CBD Oil Uses: What the Research Shows

November 02, 2020

CBD Oil Uses: What the Research Shows

People make all sorts of claims about CBD and its uses for a variety of medical conditions. In truth, Epidiolex, an FDA-approved, purified, pharmaceutical-grade form of CBD, has indeed been shown in clinical trials to treat severe childhood seizures in patients with Lennox-Gastaut syndrome and Dravet syndrome. But what about the many CBD oil uses touted by cannabis and hemp enthusiasts? For informational purposes only, let’s take a look at three supposed uses of CBD oil and what the research shows.


1. Calming Down

Can CBD relieve anxiety? A 2019 study in the journal Pharmacology Biochemistry and Behavior showed that CBD reduced “anxiety-like behavior” in mice while they performed certain tasks but not others. A 2011 controlled human trial published in the journal Neuropsychopharmacology showed that a single dose of CBD relieved anxiety in participants taking part in a simulated public speaking experiment. A 2015 academic review published in the journal Neurotherapeutics cited additional preliminary research studies with positive results in both humans and animals. More research would determine how well CBD relieves anxiety, especially in people with anxiety disorders. More information is also needed regarding appropriate dosages.


2. Managing Psychotic Symptoms

People with psychotic disorders like schizophrenia may experience hallucinations, delusions, and other unpleasant symptoms. A 2020 academic review in the journal Current Psychiatry reviewed four clinical trials that assessed whether people with psychotic disorders who were given CBD experienced an improvement in either their psychotic symptoms, learning, memory, or other cognitive tasks. Results were promising, but mixed, since not all studies cited showed positive results. Some symptoms improving more than others among trial participants, and especially when CBD was used along with other therapies, according to the review. Additionally, as cited in a 2012 academic review in the journal Current Pharmaceutical Design, CBD also “prevented human experimental psychosis” and had “a remarkable safety profile” in related clinical trials. It’s important to note that dosages varied across studies, and the authors of both reviews stressed that more research is needed before they could tout CBD as an effective treatment.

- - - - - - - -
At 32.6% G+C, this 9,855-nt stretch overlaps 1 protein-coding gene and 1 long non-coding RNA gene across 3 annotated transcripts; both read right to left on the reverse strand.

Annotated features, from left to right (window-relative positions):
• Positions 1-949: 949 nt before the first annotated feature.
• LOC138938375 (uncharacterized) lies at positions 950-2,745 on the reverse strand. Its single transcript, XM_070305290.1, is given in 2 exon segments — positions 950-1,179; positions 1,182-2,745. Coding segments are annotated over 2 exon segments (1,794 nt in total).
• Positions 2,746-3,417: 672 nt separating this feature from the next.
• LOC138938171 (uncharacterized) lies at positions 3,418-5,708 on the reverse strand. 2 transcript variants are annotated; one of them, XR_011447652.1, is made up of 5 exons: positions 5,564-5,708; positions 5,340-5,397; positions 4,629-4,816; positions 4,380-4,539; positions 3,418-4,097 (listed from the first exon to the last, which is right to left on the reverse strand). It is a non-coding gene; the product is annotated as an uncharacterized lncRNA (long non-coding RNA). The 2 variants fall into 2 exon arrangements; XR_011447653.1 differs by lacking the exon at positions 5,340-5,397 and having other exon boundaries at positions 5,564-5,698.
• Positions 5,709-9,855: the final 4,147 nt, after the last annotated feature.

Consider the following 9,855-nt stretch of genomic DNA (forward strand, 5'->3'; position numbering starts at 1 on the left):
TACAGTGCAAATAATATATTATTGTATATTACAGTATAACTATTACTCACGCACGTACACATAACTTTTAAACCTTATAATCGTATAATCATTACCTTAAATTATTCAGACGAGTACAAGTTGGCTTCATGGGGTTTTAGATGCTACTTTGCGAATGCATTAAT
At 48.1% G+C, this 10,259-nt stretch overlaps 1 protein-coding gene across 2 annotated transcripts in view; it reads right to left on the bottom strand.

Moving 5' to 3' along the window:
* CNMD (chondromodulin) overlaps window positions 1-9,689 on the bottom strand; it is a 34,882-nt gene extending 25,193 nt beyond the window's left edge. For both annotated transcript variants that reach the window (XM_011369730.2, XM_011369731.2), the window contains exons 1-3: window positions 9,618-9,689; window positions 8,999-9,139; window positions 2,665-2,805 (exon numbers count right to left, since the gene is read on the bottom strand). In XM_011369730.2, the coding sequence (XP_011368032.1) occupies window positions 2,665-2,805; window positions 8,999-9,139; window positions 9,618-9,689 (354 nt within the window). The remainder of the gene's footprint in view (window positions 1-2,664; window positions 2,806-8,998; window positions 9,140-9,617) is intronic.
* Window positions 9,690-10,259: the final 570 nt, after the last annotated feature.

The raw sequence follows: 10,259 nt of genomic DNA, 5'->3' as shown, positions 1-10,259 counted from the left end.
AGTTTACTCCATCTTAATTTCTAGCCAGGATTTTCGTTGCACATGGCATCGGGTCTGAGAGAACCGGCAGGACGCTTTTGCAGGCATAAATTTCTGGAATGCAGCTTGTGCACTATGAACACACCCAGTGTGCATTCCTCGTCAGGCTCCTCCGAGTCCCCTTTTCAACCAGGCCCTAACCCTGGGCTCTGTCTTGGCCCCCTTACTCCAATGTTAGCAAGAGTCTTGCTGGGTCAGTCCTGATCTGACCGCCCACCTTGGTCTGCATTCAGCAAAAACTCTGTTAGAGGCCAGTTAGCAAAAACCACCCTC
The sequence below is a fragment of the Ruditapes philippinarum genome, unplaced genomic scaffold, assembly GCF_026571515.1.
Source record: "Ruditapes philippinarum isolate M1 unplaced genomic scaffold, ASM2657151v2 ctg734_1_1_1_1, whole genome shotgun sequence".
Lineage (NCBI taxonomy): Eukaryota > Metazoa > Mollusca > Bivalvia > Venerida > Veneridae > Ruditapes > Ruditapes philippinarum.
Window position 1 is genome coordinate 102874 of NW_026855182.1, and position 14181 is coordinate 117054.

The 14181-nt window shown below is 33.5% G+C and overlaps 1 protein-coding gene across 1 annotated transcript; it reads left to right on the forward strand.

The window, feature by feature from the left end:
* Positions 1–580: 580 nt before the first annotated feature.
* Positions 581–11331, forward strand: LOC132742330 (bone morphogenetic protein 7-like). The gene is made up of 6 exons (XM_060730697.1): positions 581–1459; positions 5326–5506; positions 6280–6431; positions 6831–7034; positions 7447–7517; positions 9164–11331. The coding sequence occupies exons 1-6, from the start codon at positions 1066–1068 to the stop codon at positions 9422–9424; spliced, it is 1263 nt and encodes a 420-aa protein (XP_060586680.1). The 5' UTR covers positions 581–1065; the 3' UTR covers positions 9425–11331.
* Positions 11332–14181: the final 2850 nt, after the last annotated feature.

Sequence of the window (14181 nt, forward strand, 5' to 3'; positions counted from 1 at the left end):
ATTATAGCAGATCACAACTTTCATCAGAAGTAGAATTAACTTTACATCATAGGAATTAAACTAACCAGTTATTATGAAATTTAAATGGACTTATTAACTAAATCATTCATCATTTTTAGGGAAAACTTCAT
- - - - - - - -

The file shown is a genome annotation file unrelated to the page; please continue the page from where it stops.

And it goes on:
3. Relieving Pain

According to a 2012 study in The Journal of Experimental Medicine, when researchers injected rodents with CBD, they discovered that it suppressed both nerve pain and pain caused by inflammation in rodents with certain characteristics. In a 2016 study in the European Journal of Pain, researchers applied CBD gels to the knee joints of rats with induced arthritis. The researchers found that CBD reduced swelling, as well as behaviors that may indicate pain in rats. Additionally, a 2018 article published in the Journal of Pain Research reviewed the use of THC and CBD combined to treat pain conditions in humans. According to the review, several clinical trials have shown positive results. Clearly, more research is needed across the cannabis landscape, and especially for hemp CBD oil, which legally must contain less than 0.3% THC.

CBD oil uses and research

Can Hemp CBD Oil Cause Side Effects?

It’s important to understand that our full-spectrum hemp CBD oil products are not intended as food, drugs, or dietary supplements.

Some people experience allergic reactions and/or rashes when they use CBD oil and other CBD products. Additionally, a 2019 academic review published in the Journal of Clinical Medicine reported the side effects of the prescription drug Epidiolex. According to the article, although CBD has “no addiction potential,” it does interact with many commonly prescribed and over-the-counter drugs. For instance, “…over-the-counter naproxen and ibuprofen could lead to significant side effects (e.g., bleeding) with both medical and consumer use of CBD,” the article stated. Adverse reactions to Epidiolex reported in clinical trials, as cited in the review, have included elevated liver enzymes, decreased appetite, weight loss, sedation/fatigue, infections, sleep disturbance, gait disturbance, and suicidal thoughts or behaviors. Liver damage is another risk of CBD use, according to the FDA. Notably, these side effects also occur with many commonly prescribed medications, and the review’s authors stated that this side effect profile is “not fully generalizable to all users,” since people in the trials had significant medical conditions like severe epilepsy and multiple sclerosis. Additionally, the FDA strongly advises that pregnant women and breastfeeding mothers not use CBD, THC, or other cannabis products. If you have specific concerns about how CBD oil might affect your body, please consult your doctor or pharmacist.



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